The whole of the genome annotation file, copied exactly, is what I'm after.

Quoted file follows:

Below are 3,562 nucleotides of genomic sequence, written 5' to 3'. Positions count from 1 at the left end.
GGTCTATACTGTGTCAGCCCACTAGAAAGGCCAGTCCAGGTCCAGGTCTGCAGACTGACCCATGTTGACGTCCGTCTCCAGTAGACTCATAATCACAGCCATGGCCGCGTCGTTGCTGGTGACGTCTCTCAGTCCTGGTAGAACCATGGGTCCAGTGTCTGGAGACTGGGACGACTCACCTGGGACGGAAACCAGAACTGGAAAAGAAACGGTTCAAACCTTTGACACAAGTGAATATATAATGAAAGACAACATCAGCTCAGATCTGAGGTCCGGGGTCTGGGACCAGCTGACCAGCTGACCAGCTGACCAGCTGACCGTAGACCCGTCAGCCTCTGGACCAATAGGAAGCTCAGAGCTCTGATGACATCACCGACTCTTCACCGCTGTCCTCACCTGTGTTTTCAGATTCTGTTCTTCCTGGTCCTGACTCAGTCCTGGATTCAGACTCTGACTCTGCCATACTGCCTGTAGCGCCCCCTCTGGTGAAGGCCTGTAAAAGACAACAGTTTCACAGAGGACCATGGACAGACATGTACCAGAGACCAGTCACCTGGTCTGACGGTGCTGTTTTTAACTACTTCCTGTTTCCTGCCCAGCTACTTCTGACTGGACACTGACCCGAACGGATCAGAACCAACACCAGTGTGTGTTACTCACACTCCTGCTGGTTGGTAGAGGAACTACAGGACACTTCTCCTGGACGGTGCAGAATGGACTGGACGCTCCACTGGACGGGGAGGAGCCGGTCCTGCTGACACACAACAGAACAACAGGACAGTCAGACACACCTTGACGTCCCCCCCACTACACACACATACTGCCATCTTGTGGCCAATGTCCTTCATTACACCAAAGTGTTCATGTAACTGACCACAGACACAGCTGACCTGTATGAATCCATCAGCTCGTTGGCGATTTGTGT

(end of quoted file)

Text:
Below are 3,562 nucleotides of genomic sequence, written 5' to 3'. Positions count from 1 at the left end.
GGTCTATACTGTGTCAGCCCACTAGAAAGGCCAGTCCAGGTCCAGGTCTGCAGACTGACCCATGTTGACGTCCGTCTCCAGTAGACTCATAATCACAGCCATGGCCGCGTCGTTGCTGGTGACGTCTCTCAGTCCTGGTAGAACCATGGGTCCAGTGTCTGGAGACTGGGACGACTCACCTGGGACGGAAACCAGAACTGGAAAAGAAACGGTTCAAACCTTTGACACAAGTGAATATATAATGAAAGACAACATCAGCTCAGATCTGAGGTCCGGGGTCTGGGACCAGCTGACCAGCTGACCAGCTGACCAGCTGACCGTAGACCCGTCAGCCTCTGGACCAATAGGAAGCTCAGAGCTCTGATGACATCACCGACTCTTCACCGCTGTCCTCACCTGTGTTTTCAGATTCTGTTCTTCCTGGTCCTGACTCAGTCCTGGATTCAGACTCTGACTCTGCCATACTGCCTGTAGCGCCCCCTCTGGTGAAGGCCTGTAAAAGACAACAGTTTCACAGAGGACCATGGACAGACATGTACCAGAGACCAGTCACCTGGTCTGACGGTGCTGTTTTTAACTACTTCCTGTTTCCTGCCCAGCTACTTCTGACTGGACACTGACCCGAACGGATCAGAACCAACACCAGTGTGTGTTACTCACACTCCTGCTGGTTGGTAGAGGAACTACAGGACACTTCTCCTGGACGGTGCAGAATGGACTGGACGCTCCACTGGACGGGGAGGAGCCGGTCCTGCTGACACACAACAGAACAACAGGACAGTCAGACACACCTTGACGTCCCCCCCACTACACACACATACTGCCATCTTGTGGCCAATGTCCTTCATTACACCAAAGTGTTCATGTAACTGACCACAGACACAGCTGACCTGTATGAATCCATCAGCTCGTTGGCGATTTGTGT